A man from Morecambe believes his dog has found a rare piece of whale vomit while walking on the beach.
Ken Wilman said when Madge the dog "started poking at a rather large stone" he realised it was unusual.
He left the ambergris on the beach but "something triggered in my mind" and, after doing some research, he went back to get it.
The substance, which is found in the digestive system of sperm whales, is valuable and used in perfume.
Mr Wilman said: "When I picked it up and smelled it I put it back down again and I thought 'urgh'.
"It has a musky smell, but the more you smell it the nicer the smell becomes."
He is now waiting to get the 3kg (7lb) piece tested and said he had been offered 50,000 euros (£43,000) for it by a French dealer.
Andrew Kitchener, principal curator of vertebrates at the National Museum of Scotland, said: "It's worth so much because of its particular properties.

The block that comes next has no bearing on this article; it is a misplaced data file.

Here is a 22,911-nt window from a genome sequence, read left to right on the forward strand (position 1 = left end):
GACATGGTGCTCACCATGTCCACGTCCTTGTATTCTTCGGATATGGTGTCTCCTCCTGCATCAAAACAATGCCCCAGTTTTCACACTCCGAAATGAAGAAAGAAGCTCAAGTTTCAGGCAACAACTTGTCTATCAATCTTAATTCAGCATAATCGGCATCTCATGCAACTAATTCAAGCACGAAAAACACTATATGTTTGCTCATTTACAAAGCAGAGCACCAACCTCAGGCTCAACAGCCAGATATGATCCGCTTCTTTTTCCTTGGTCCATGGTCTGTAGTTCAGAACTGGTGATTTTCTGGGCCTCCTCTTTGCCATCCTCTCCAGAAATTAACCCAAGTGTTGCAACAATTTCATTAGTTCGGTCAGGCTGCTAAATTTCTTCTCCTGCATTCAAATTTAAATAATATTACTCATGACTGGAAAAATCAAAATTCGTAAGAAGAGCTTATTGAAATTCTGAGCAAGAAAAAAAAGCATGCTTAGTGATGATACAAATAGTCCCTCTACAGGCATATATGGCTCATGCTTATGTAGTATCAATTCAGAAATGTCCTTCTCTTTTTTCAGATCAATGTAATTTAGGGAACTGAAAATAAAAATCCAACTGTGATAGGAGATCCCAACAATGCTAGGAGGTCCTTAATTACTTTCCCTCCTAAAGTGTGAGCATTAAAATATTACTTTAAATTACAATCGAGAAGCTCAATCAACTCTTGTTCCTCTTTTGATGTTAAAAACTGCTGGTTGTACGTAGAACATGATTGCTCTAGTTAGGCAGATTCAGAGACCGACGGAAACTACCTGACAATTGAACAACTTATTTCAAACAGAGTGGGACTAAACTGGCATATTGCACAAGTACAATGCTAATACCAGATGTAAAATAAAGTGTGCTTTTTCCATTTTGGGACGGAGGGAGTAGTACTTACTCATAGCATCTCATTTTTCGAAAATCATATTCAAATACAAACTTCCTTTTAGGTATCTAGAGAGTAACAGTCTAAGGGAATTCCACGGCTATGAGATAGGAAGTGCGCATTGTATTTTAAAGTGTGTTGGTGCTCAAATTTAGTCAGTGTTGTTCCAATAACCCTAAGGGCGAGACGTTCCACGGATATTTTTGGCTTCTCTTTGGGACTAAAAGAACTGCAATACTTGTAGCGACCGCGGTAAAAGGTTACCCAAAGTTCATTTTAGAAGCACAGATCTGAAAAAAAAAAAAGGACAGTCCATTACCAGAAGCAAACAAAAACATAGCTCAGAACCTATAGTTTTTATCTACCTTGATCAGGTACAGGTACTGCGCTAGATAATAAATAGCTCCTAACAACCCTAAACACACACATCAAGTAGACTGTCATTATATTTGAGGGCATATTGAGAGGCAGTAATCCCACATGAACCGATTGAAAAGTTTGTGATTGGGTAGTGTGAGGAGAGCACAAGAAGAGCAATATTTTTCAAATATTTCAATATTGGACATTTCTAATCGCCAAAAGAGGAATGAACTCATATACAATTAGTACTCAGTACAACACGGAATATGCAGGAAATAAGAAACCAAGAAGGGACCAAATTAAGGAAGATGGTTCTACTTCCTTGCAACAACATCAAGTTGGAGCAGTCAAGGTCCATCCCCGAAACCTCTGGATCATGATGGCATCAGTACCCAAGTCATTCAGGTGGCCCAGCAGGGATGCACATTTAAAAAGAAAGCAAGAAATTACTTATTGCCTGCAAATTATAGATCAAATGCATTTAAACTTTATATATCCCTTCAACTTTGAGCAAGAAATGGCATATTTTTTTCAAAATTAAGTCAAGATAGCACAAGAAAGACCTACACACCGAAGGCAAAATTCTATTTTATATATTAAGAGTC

"It's a very important base for perfumes and it's hard to find any artificial substitute for it.
"Over time it becomes a much sweeter smell as it oxidises, but initially it doesn't smell very nice."
Ambergris is a natural excrement thought to be used by the whale as a digestion aid and is expelled from its abdomen often while hundreds of miles away from land.
The hard beaks of giant squid, a main source of food for sperm whales, have often been found inside lumps of ambergris.
Initially, it is a soft, foul-smelling matter that floats on the ocean but through exposure to the sun and the salt water over years it turns into a smooth lump of compact rock which feels waxy and has a sweet smell.
It is still used in perfumes, although many perfume makers now use a synthetic version.